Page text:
Intercultural communication can be defined as the study of cultural identity, difference and similarity as constructed through discourse, i.e. different ways of speaking, writing, and other forms of social action. In the ever-changing world defined by restructuring of economic, social and cultural relations, transnational migration, tourism, overseas studies, and global media, more and more people from different backgrounds come into contact with one another. Their communication faces many challenges which include the linguistic challenges of language learning, the discursive challenges of stereotyping and the social challenges of equal work opportunities, inclusion and justice. This course provides a critical understanding of intercultural communication from discourse analytic and sociolinguistic perspectives and demonstrates how people in different situations of intercultural contact position themselves linguistically and discursively, and how the linguistic codes and varieties they speak and write give them access (or not) to different resources such as mobility, educational opportunities, jobs, and so on. We examine the notions of ‘sameness’ and ‘difference’ in the context of ethno-cultural stereotyping, discrimination, exclusion and exploitation. Throughout the course, we will reflect on the underlying language ideologies (i.e. assumptions and beliefs about language) that normalise and naturalise the views we hold of ourselves and other people. We ask to what extent we can assume culture to be synonymous with language and nation, and how acts of intercultural communication are performed or represented in different domains such as international business, marketing, and interpersonal relations.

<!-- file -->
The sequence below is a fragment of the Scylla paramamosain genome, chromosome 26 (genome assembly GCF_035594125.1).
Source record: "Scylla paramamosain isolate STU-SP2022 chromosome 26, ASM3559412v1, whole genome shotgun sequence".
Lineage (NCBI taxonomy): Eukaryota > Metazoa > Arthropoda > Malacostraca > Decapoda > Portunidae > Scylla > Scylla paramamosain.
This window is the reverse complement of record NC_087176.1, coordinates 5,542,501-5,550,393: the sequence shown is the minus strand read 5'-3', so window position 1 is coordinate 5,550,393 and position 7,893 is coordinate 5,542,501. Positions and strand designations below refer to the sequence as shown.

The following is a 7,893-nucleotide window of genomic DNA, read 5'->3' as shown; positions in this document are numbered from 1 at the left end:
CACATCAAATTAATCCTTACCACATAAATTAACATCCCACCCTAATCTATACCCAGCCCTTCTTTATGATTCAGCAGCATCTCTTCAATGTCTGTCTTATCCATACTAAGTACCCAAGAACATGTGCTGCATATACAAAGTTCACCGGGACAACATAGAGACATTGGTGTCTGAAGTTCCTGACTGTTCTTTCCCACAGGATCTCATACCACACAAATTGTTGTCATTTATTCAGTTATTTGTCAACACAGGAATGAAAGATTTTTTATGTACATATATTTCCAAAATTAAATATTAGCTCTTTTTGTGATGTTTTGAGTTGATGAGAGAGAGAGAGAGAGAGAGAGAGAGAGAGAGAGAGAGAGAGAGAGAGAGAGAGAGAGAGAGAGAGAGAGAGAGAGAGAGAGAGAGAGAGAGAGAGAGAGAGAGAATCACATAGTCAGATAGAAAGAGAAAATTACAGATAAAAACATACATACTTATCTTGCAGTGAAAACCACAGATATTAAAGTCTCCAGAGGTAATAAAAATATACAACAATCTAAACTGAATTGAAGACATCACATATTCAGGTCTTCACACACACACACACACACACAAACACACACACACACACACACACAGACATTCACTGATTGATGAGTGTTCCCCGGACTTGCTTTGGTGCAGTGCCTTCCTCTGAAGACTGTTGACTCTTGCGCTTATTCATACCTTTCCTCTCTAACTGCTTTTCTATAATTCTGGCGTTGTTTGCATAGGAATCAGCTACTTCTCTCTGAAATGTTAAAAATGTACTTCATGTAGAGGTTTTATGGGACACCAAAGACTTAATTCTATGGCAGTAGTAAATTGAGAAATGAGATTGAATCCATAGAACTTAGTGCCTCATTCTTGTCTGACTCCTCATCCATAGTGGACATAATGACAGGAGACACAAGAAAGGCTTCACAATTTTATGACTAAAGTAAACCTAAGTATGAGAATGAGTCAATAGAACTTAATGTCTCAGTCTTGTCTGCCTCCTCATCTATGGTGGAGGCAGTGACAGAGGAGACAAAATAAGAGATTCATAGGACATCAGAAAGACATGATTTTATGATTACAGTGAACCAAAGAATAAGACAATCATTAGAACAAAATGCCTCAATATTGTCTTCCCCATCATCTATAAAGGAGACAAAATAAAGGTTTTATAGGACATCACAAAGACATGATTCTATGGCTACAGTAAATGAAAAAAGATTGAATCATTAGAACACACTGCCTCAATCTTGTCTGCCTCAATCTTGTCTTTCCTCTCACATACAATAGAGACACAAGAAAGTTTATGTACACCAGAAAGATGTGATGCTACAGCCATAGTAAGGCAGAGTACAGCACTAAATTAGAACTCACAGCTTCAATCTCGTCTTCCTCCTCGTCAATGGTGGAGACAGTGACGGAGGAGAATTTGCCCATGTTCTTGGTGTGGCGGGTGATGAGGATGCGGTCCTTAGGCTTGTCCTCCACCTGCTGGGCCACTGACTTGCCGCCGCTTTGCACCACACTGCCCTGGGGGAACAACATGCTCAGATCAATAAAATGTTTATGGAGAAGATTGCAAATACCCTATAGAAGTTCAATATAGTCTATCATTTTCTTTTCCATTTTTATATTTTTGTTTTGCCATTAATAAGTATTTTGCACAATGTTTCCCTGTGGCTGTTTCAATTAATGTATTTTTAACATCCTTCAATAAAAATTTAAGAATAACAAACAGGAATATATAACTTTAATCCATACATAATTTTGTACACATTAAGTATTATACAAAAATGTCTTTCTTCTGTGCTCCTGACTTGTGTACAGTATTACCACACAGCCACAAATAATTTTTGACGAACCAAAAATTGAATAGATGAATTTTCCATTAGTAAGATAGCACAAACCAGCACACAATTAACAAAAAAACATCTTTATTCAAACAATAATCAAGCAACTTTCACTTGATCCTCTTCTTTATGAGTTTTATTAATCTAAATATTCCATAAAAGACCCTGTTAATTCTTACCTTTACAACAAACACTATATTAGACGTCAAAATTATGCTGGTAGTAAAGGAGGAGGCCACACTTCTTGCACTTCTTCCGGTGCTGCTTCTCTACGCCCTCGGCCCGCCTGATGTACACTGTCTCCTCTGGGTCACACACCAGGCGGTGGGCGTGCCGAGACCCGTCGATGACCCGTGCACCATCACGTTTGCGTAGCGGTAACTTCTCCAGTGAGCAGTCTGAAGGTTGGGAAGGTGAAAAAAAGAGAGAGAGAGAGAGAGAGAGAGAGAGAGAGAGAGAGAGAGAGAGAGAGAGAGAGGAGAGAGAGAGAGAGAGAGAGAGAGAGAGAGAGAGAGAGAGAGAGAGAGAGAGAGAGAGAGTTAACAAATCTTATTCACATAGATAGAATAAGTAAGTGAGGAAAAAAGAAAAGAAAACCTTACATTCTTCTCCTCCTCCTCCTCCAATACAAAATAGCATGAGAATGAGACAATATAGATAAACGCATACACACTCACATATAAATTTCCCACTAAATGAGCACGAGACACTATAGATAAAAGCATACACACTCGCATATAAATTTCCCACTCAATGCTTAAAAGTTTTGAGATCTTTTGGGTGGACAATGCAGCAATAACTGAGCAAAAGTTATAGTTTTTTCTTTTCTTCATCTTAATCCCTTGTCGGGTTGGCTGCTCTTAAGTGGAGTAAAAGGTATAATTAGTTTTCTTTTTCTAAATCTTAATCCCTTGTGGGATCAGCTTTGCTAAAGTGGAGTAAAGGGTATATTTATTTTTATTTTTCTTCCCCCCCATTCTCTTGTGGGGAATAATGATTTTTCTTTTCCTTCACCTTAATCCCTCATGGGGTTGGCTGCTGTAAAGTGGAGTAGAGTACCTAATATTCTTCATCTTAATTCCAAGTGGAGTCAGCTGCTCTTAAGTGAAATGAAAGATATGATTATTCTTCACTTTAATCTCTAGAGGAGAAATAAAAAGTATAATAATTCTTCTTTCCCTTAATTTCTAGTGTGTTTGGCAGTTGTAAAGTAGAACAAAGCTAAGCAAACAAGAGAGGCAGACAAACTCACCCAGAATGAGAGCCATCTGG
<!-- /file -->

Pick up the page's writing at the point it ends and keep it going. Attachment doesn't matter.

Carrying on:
This course offers a comprehensive, contemporary and critical introduction to the field of intercultural communication from the perspectives of discourse analysis, sociolinguistics and the neighbouring disciplines of anthropological linguistics and multilingualism. It aims to raise students’ awareness of the cultural differences and inequalities in the contemporary world and to equip them with theoretical and analytic skills to discuss these issues orally and in writing.
Language and culture
Language and non-verbal communication
Language and identity
Nation and culture
Intercultural communication at work
Intercultural communication in marketing
Intercultural communication and exclusion
Intercultural communication in a multilingual world
The course is comprised of weekly lectures and tutorials.
Assessment is by 100% coursework, consisting of:
- Tutorials and in-class participation (20%)
- Mid-term test (30%)
- Final essay (50%)
A list of primary and recommended readings will be provided.